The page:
Pressure ulcers (also referred to as "bedsores") cause the breakdown of skin and underlying tissues and are an unfortunate consequence of immobility. These ulcers are caused by constant pressure against the skin and are the result of shearing forces, which is basically friction of skin against a surface. Bony parts of the body like a heel or tailbone are the most common places for ulcers to happen.
Risk factors for pressure ulcers include:
· trouble with blood flow
· edema or swelling
· poor nutrition
· advanced age
· cognitive impairment
The management of pressure ulcers includes treatment after an ulcer has occurred as well as prevention, and like most medical conditions, prevention is preferable to treatment, which can be costly and painful!
Watch the video below for pressure ulcer facts from Dr. Didyk:
In addition to managing the risk factors listed above, ulcer prevention involves modification of the surface that the body part will rest on. Surfaces that relieve or modulate pressure range from “constant low pressure (CLP)” devices to “alternating low pressure (ALP)” ones. The ALP devices are usually sophisticated mattresses or cushions that alternately inflate and deflate to prevent pressure spots from developing, and are probably used most commonly in hospitals, or for people with long term immobility. There are even beds that will turn a person or tilt them into different positions.
Low tech CLP devices are probably more accessible for most, and include sheepskin covers or booties, foam mattress toppers, or mattress toppers made of other pressure relieving materials.
Watch the video for MORE pressure ulcer facts from Dr. Didyk:
A recent meta-analysis (1), which is a large study comparing the results of other similar research studies, of pressure ulcer preventing surfaces looked at the effectiveness of several CLP's . The patients in the studies were in hospitals and aged care rehabilitation facilities, and when all the data was analyzed together, there was about a 50% lower risk of any ulcer (including grade 1, or very mild ulcer) in patients who had a sheepskin mattress overlay. Alternative foam mattresses (for example cubed foam, bead-filled foam, viscoelastic foam) were better than standard hospital foam mattresses at preventing ulcers, with a 60% lower risk of ulcer development. The authors also concluded that there isn’t enough research data to show that seat cushions can prevent ulcers.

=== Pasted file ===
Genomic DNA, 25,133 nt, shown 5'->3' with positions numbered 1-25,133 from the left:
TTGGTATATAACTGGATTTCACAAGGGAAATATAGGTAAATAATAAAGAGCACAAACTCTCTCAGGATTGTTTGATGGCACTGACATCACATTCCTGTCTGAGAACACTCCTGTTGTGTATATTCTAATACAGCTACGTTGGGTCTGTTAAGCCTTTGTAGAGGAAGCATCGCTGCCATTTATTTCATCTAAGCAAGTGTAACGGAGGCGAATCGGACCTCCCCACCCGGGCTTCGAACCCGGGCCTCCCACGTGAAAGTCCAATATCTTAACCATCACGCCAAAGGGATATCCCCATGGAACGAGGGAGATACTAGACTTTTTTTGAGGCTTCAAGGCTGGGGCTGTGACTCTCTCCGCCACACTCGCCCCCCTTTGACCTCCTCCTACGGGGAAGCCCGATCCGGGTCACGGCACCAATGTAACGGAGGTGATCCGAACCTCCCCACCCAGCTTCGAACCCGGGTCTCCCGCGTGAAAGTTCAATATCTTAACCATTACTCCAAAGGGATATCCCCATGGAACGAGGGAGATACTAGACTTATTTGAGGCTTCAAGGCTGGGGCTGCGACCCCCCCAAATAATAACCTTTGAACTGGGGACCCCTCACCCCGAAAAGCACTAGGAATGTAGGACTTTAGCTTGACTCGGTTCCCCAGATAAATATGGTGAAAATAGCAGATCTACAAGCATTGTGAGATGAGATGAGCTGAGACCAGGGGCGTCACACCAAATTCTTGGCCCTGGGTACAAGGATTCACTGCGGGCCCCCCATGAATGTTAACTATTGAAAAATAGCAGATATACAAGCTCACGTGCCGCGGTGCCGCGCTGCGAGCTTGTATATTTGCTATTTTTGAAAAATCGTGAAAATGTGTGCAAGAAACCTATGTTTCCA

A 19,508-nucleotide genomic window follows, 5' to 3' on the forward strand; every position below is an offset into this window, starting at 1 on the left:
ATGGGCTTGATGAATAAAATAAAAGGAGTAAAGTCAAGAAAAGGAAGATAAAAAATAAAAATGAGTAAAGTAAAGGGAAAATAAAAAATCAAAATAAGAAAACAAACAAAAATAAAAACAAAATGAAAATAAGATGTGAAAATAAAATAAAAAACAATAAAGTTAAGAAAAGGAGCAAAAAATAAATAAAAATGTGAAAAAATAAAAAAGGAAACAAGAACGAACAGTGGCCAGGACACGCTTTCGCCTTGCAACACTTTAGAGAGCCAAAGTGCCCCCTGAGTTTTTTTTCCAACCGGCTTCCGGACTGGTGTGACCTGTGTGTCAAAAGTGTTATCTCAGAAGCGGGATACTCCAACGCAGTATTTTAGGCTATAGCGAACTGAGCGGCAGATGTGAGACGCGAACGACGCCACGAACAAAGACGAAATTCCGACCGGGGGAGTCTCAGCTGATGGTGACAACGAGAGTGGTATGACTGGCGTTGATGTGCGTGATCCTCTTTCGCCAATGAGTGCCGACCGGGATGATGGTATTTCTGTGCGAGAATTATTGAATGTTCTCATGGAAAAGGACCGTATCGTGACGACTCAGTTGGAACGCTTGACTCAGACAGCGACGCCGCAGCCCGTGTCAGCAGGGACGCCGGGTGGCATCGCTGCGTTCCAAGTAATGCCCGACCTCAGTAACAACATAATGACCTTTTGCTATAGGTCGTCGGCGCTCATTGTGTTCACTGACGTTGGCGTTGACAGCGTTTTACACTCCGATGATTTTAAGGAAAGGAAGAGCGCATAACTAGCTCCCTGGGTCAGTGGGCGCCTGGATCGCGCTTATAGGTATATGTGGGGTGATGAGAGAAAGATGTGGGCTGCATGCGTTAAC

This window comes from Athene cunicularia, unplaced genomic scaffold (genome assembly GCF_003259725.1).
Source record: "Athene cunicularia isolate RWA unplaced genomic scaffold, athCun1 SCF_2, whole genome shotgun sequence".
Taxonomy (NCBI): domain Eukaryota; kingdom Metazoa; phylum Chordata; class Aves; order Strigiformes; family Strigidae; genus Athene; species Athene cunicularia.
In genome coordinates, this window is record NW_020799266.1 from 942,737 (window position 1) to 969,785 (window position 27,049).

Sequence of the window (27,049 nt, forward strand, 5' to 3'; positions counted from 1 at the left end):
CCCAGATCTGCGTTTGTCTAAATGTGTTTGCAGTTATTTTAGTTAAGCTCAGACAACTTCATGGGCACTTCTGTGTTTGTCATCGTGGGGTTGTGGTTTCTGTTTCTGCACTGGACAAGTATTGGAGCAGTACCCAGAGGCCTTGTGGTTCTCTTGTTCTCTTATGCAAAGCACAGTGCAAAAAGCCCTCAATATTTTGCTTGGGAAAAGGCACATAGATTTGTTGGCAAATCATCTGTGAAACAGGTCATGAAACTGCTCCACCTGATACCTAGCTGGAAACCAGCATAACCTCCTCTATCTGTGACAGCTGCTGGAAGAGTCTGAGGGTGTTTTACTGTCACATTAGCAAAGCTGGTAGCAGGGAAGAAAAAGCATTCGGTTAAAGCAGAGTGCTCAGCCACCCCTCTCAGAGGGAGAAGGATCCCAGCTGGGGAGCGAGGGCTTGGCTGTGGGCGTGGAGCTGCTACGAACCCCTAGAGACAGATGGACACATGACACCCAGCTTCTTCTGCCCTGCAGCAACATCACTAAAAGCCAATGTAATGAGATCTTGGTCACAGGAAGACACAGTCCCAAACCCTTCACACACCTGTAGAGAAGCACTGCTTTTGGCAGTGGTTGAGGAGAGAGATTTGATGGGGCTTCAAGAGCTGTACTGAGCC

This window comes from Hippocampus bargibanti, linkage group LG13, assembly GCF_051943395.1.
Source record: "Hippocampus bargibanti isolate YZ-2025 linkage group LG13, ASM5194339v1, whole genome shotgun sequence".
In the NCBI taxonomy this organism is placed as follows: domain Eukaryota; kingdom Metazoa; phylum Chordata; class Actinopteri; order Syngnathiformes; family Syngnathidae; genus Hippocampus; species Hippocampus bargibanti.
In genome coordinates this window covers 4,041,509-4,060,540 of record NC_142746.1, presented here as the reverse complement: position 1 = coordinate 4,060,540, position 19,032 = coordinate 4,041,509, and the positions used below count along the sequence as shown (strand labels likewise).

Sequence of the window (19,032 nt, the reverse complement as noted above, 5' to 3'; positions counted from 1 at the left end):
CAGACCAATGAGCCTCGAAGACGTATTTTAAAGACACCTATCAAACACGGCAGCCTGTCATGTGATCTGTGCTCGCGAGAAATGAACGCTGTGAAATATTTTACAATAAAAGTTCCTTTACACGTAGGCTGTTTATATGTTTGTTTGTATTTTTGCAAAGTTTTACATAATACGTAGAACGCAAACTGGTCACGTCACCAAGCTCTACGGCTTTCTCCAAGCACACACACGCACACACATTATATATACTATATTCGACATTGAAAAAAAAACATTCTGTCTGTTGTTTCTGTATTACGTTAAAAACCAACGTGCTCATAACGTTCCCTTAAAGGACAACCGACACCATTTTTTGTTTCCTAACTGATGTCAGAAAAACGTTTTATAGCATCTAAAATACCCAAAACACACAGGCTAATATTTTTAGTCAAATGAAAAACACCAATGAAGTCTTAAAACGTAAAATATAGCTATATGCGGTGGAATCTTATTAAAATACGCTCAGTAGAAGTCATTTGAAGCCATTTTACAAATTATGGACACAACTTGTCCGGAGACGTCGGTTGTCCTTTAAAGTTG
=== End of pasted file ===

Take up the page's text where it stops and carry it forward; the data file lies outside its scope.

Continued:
The bottom line is that if you have a family member who is staying in bed most of the time, on a chronic basis or even just because of an acute stay in hospital, it is worth asking about an alternative to the standard hospital mattress. Better yet, find out from staff when you can safely get your family member up and walking and encourage movement as much as possible.
1. Cochrane Database Syst Rev. 2015 Sep 3;(9):CD001735. doi: 10.1002/14651858.CD001735.pub5.
Support surfaces for pressure ulcer prevention.
McInnes E1, Jammali-Blasi A, Bell-Syer SE, Dumville JC, Middleton V, Cullum N.
Facts about Pressure Ulcers
1. Ulcers can develop in 4 to 6 hours, so awareness of the risk for pressure ulcers is so important
2. By the time of pressure ulcer is obvious there is probably already being quite a bit of extensive tissue damage.
3. Treatment of pressure ulcers can include some unusual things, like maggot debridement therapy, but typically involves cleansing with water or saline, removal of dead tissue (debridement) and a dressing that provides a moist but not wet environment for healing. Sometimes a specialized wound care nurse or team is required.
4. Many in the medical field advise protein supplementation to speed ulcer healing. Although evidence is mixed, adequate nutrition can certainly help with overall fitness and recovery.